The Web Behaviour Test aims to find out what sort of web animal you are by surveying your web habits, as well as, testing your Internet searching and multi-tasking skills.

It is split into three main parts:

  • A survey of your web habits – how long you spend on various types of Internet activity, such as email, social networks etc.
  • Web search tasks – that look at how you formulate a search query, how long you take looking at search results and the sort of sites that you trust.
  • Multi-tasking tests –  a series of Flash games that seem to test your short term memory and ability to do more than one thing at a time.

At the end of the test you are assigned a web animal based on your answers – are you slow or fast moving, solitary or sociable, adaptable or specialised – to see if you are a Fox, Hedgehog, Octopus etc.

The test is part of the Virtual Revolution TV series from the BBC that has been looking at how the Internet has shaped politics, economics, society and people – the final episode Homo Interneticus – featured academic contributions from the CIBER centre at UCL who produced the Google Generation report that was based in part, on a user evaluation of Intute.

Having done the test – there are a few questions still in my mind …

Self-selecting sample? The main way of finding out about the test was by watching the Virtual Revolution programme and as Phil Bradley pointed out, there was such a high demand following the broadcast that the server fell over, but isn’t this a sample of people pre-disposed to be interested users of the Internet?

The science bit Some of the categories of Internet activity seemed to overlap, meaning that the survey results could be skewed and the Flash games seemed to be just a very basic way of testing short term memory – the science behind the test isn’t very enlightening and I’d like to know more about their thinking.

Who do you think you are? The majority of the people I know who have taken the test wound up as Foxes – just like me – perhaps it would have been interesting to get people to assign themselves to one of the categories after taking the test, but before revealing their results to see how good they were at assessing their own Internet activity.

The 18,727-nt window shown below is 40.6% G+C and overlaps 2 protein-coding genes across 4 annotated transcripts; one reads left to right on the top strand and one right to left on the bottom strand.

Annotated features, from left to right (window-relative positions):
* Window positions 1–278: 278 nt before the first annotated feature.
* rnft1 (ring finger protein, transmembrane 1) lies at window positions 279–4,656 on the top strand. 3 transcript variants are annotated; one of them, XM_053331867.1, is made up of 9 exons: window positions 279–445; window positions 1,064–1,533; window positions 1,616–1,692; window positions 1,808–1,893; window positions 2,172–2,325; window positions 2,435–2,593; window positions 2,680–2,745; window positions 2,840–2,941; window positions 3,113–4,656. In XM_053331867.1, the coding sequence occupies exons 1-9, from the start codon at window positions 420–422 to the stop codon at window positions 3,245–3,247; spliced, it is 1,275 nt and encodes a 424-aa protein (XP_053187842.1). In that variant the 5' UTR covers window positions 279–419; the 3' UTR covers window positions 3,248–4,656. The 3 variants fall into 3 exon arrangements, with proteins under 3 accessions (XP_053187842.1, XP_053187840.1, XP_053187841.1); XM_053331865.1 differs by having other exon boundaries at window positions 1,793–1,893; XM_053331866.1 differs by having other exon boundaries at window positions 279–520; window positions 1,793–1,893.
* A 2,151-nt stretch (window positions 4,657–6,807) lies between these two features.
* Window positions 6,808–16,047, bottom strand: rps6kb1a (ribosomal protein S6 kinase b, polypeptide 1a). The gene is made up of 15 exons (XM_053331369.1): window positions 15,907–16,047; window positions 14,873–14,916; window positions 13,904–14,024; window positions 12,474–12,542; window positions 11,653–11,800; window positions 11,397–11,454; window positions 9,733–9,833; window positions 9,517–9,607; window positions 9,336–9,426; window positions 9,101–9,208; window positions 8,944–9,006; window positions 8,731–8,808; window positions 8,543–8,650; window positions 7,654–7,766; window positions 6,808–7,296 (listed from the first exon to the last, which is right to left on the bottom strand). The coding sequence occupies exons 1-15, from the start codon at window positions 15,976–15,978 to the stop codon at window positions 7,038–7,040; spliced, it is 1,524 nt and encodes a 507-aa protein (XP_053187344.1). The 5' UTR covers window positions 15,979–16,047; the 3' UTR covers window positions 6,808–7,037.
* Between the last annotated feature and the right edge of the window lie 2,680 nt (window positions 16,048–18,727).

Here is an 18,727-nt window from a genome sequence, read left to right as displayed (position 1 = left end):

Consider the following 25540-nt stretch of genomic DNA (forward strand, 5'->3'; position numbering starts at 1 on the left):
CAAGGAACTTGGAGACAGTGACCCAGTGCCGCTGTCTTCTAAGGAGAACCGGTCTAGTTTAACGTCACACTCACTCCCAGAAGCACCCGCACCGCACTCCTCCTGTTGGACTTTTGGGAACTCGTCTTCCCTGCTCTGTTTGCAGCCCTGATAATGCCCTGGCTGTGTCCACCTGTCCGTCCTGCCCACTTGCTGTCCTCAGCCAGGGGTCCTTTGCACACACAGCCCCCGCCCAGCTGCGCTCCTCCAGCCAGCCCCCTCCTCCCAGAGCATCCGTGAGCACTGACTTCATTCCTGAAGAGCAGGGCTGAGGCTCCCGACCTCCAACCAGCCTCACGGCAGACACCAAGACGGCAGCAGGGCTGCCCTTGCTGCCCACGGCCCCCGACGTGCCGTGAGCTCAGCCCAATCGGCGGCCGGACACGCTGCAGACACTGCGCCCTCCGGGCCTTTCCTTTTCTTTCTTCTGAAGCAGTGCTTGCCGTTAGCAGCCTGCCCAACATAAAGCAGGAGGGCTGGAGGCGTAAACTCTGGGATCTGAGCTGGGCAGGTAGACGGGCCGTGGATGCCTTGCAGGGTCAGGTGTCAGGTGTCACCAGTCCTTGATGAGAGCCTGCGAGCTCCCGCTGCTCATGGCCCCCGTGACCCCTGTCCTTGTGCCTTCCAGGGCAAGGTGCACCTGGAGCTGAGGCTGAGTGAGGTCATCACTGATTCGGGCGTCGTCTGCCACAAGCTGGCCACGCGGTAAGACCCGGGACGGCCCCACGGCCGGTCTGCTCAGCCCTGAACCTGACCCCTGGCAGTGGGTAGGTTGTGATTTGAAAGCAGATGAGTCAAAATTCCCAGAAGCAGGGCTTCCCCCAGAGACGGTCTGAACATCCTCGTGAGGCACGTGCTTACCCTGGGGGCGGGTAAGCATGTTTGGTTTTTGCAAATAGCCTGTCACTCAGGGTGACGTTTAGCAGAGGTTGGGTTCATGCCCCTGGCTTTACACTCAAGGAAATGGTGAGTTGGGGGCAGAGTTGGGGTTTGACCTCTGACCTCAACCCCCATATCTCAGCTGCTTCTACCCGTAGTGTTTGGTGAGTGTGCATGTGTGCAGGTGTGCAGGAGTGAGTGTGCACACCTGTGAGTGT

… but feel free to make up your own mind by taking the Web Behaviour Test and perhaps letting us know in the comments – what sort of web animal are Intute users?

Intute features more resources aimed at improving your Internet research skills, including the Virtual Training Suite and the Internet Detective.

Demand Question Time

It may seem strange but some Americans are asking for their politics to be a little more like ours.

This does not mean that they want their own expenses scandals with Americanised versions of moats and duck houses paid for by the tax payer.

But the Demand Question Time campaign is trying to get the cut and thrust of Prime Minister’s Questions (PMQs) to be a part of US political life.

It follows a recent open question session between President Obama and Republican Congressmen at the GOP House Issues conference in Baltimore which featured the sort of tough questions and frank answers that don’t normally happen in front of the TV cameras in US politics.

While PMQs are often criticised in Britain for being formulaic or the worst example of yah-boo politics, they are a hit with political junkies from other countries and at least offer a regular opportunity for political leaders to cross swords and be held to account.

The Demand Question Time campaign has garnered support from left and right in the States, although the online petition has only garnered some 15,000 signatures – a similar number to those on the 10 Downing Street e-petitions website asking the government to “stop criminalising live music” in small scale venues like schools, hospitals and pubs.

It remains to be seen whether the Demand Question Time campaign will be successful or not – but a Sky News campaign for US style leaders debates in the upcoming British general election made it and their online petition had a remarkably similar level of support.

Intute features more Internet resources on Government and Politics.

Digital nations or virtual revolutions?

Two new TV programmes on the role of the Internet in our lives have started on either side of the Atlantic.

The Virtual Revolution is a four part BBC series presented by Dr. Aleks Krotoski.

It will look at how the Internet has changed society, politics, the economy and people.

The website includes all the videos used in the series which can be downloaded and remixed, a list of research links on Delicious and a blog supporting the series.